Ed Sheeran's songs about love are always so incredibly swoon-worthy. No wonder the English ginger kid has amassed such a dedicated and largely female following. He isn't afraid to unzip his chest and let the contents of his heart spill out onto the page and in the studio booth. But what about when he speeds up the tempo, raps and muses about a sexy rendezvous, like he does on 'Sing'?

We've dissected the meaning behind 'Sing,' his latest single (and the first from new album 'X'). It boasts E. Sheeran rapping -- mind you, in his way -- and offering up a falsetto vocal. It's got a Justin Timberlake energy to it, too. It finds Ed navigating a hookup that becomes more than he may have wanted it to.

"No, I don’t really know what I’m supposed to say / But I can just figure it out and hope and pray / I told her my name and said / 'It’s nice to meet ya' / And then she handed me of a bottle of water filled with tequila / I already know she’s a keeper / Just from this one small act of kindness I’m in deep / If anybody finds out / I’m meant to drive home but I’ve drunk all of it now / No sobering up we just sit on the couch / One thing led to another / Now she’s kissing my mouth."

This is where Sheeran excels, in setting the scene. The devil is in the details, and he is all about telling a story and painting a lyrical picture. It's so vivid that you can practically envision the singer with the girl who slips him some liquid courage. But he captures the essence of hooking up with someone new with his story. It doesn't have to be read quite so literally, but it only adds to the essence of the narrative when you do.

"I need you darling / Come on set the tone / If you feel you’re falling / Won’t you let me know / If you love me / Come on get involved / Feel it rushing through you / From your head to toe."

The narrator also isn't afraid to admit some insecurity and vulnerability. He needs to hear something from her directly. He needs her to express what she is feeling, simply because it might not be that obvious. This regularly happens during the excitement phase of a new hook up. You don't really know that person yet, so you never can tell what they are feeling or thinking, and you might be forced to ask for a confirmation or acknowledgement. Who can't relate to that?!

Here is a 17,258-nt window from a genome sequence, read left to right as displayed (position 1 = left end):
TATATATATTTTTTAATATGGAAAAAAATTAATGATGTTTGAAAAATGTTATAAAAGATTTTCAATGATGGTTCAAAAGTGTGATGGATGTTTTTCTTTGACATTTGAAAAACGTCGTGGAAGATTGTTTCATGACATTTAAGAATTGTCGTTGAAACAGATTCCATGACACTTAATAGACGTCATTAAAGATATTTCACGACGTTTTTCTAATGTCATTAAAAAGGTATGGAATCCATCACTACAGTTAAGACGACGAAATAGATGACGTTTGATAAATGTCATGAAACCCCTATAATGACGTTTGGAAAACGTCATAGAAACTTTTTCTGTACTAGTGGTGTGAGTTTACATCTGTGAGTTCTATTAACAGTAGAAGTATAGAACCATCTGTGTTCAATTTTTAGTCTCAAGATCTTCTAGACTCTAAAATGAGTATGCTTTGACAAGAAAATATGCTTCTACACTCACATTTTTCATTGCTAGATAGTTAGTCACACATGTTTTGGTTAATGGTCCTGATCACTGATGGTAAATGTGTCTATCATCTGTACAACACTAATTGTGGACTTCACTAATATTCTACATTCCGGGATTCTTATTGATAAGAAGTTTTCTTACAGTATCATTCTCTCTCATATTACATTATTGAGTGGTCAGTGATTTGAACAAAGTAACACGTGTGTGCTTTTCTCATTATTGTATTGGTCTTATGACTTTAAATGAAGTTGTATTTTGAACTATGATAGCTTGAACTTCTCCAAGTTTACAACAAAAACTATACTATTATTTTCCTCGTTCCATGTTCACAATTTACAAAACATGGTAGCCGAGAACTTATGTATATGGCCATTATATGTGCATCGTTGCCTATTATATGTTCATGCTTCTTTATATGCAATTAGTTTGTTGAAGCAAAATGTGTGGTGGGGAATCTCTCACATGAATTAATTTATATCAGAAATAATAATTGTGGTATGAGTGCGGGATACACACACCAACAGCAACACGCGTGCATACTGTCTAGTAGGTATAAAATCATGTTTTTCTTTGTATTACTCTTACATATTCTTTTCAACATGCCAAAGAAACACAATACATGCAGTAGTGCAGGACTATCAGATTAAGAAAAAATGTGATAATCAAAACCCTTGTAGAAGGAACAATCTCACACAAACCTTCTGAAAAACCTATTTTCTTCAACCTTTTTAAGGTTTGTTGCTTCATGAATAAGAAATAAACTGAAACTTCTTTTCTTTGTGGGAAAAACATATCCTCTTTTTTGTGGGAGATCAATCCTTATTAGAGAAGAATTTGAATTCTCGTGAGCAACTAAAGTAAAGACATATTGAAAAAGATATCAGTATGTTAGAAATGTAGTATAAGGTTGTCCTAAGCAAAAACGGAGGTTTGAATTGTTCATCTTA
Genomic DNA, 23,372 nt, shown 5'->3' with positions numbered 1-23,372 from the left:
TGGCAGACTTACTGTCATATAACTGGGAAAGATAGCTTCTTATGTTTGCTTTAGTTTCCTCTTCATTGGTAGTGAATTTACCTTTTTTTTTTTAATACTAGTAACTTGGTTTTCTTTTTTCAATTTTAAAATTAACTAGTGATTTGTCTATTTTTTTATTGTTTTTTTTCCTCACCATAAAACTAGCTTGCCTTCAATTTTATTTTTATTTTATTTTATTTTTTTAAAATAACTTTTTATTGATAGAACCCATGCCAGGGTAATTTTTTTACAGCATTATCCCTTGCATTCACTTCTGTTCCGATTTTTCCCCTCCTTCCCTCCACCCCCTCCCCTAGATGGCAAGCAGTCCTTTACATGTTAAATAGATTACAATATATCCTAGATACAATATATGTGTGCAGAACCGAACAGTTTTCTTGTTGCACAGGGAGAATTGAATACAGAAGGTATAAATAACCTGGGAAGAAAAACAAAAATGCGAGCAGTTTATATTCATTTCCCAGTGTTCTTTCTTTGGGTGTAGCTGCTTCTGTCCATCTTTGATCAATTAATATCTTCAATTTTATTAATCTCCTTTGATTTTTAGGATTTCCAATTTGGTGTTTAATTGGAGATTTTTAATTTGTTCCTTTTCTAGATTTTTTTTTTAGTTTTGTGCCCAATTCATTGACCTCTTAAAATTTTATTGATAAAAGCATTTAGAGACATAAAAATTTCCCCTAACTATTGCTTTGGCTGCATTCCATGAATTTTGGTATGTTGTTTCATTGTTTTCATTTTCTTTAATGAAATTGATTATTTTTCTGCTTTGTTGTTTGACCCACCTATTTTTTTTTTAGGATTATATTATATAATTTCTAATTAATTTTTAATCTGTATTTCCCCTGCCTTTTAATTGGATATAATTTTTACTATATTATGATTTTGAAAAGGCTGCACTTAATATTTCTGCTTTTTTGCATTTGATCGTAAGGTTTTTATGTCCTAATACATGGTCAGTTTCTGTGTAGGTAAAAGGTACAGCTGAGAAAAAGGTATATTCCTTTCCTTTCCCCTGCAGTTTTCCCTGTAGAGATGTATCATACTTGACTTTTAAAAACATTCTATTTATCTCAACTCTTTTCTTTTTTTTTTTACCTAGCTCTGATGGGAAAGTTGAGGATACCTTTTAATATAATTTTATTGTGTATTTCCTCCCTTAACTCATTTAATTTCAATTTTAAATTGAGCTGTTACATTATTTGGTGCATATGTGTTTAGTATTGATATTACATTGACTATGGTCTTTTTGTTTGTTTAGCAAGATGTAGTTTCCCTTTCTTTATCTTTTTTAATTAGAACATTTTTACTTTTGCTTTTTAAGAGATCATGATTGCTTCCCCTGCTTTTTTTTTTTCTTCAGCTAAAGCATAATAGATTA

"Can you feel it? / All the guys in here don’t really wanna dance / Can you feel it? / All that I can hear is music from the back / Can you feel it? / Found you hiding here so won't you take my hand, darling / Before the beat kicks in again."

Sheeran puts the action in a musical setting, since it's what he knows and music always adds to the overall romance. It only adds to the richness of the setting of the lyrics. He is also asking her to put things out there, in the open, since that's not how communication often goes between new hookups. You can never really be sure, unless you are told. His statement about the guys not wanting to dance is a way of showing that. They aren't there for the reason they seem to be there. The question: Why are they there? Oh, the male-female communication dynamic!

That's our take on Sheeran's latest single. What's yours?

Listen to Ed Sheeran, 'Sing'